Hemorrhoidectomy – Overview
Hemorrhoidectomy is a surgical procedure to remove hemorrhoids that have become inflamed or swollen thus causing pain and discomfort.
Hemorrhoid surgery is recommended for hemorrhoids that are extensive and persist with other measures such as over-the-counter medicines.
Surgery usually cures hemorrhoids. However, the long-term success of hemorrhoid surgery depends a lot on how well the patient is able to change the daily bowel habits to avoid constipation and straining.
About 5 out of 100 people who have hemorrhoids come back after surgery.
Types of Hemorrhoidectomy
There are different types of Hemorrhoid surgery depending on the procedure and techniques. They include:
Closed hemorrhoidectomy is the surgical procedure most commonly used to treat internal hemorrhoids.
It consists of the excision of hemorrhoidal bundles using a sharp instrument, such as a scalpel, scissors, electrocautery, or even laser followed by complete wound closure with absorbable suture.
Typically all three hemorrhoidal columns are treated at one time. Postoperative care includes frequent sitz baths, mild analgesics, and avoidance of constipation. Closed hemorrhoidectomy is successful 95% of the time.
In an open hemorrhoidectomy, hemorrhoidal tissue is excised in the same manner as in a closed procedure, but here the incision is left open.
Surgeons may opt for open hemorrhoidectomy when the location or amount of disease makes wound closure difficult or the likelihood of postoperative infection high. Often, a combination of open and closed techniques is utilized.
Stapled hemorrhoidectomy, also known as stapled hemorrhoidopexy, involves the removal of much of the abnormally enlarged hemorrhoidal tissue, followed by a repositioning of the remaining hemorrhoidal tissue back to its normal anatomical position.
It is generally less painful and is associated with faster healing compared to the complete removal of hemorrhoids.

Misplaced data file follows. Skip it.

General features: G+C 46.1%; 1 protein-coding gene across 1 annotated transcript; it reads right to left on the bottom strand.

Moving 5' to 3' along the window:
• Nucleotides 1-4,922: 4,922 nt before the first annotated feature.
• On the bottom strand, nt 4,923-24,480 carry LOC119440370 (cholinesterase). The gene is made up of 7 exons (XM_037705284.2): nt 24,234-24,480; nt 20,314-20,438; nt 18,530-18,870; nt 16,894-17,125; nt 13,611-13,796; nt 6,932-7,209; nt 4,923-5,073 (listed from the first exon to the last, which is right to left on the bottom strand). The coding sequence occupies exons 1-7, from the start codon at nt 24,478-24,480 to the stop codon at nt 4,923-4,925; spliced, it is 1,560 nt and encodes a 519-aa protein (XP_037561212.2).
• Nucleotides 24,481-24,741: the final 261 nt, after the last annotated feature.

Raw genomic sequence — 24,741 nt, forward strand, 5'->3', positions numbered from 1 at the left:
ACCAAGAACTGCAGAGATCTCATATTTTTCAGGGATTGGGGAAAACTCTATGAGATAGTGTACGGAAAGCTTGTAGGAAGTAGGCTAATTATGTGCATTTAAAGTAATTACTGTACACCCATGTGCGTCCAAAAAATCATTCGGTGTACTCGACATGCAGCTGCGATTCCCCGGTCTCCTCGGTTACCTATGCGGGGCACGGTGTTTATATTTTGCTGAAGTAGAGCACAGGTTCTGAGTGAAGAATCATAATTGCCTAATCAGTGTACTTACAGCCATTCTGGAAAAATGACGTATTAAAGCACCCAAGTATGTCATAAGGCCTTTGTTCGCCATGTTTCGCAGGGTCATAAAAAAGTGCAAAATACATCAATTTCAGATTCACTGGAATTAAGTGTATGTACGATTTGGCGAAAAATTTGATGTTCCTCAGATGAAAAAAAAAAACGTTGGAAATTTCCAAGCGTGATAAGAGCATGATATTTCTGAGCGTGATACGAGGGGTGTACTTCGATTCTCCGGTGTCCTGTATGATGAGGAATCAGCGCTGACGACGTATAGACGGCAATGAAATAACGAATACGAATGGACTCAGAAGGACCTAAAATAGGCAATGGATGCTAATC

However, the chance of symptomatic hemorrhoids returning is greater than for conventional hemorrhoidectomy, so it is typically recommended only for grade II or III disease.
Risks and Complications
Like every surgical procedure, there is a risk of complications with Hemorrhoid surgery. These risks and complications include:
- Bleeding: There is a risk of excessive bleeding as a result of the surgery.
- Infections: There is a risk of infection from pathogens such as bacteria, fungi, viruses, etc.
- Urinary retention: Urinary retention is an inability to empty the bladder. This may occur due to the proximity of the rectum to the nerves that supply the bladder.
- Fecal incontinence: Although rare, with rates ranging from 0%-10%, there is a risk of fecal incontinence. This is a condition whereby there is a lack of control over defecation, leading to involuntary loss of bowel contents both liquid stool elements and mucus or solid feces.
- Anal stenosis
The total cost for Hemorrhoid surgery depends on a lot of factors such as the anesthetic fee, private hospital fee, private operating facility fee, the extent of surgery required. The total cost of the procedure is around $3,049 to $5,965.
Hemorrhoidectomy Recovery Tips
The recovery time for these procedures varies.
Procedures that restrict the blood supply to hemorrhoids require several days afterward for hemorrhoids to fall off.
The wound can then take 1 to 2 weeks to fully heal.
Hemorrhoid banding can take two to four procedures to remove hemorrhoids entirely. The procedures are usually 6 to 8 weeks apart.
The recovery time for surgical procedures that remove hemorrhoids varies. It can take 1 to 3 weeks to make a full recovery.
Following surgery, people can help their recovery by doing the following:
- eating a fiber-rich diet
- avoiding sitting for long periods
- drinking plenty of water
- taking a Sitz bath
- not straining during a bowel movement
- avoiding regular, heavy lifting
- avoiding long periods of sitting
These changes will reduce the likelihood of hemorrhoids recurring in the future.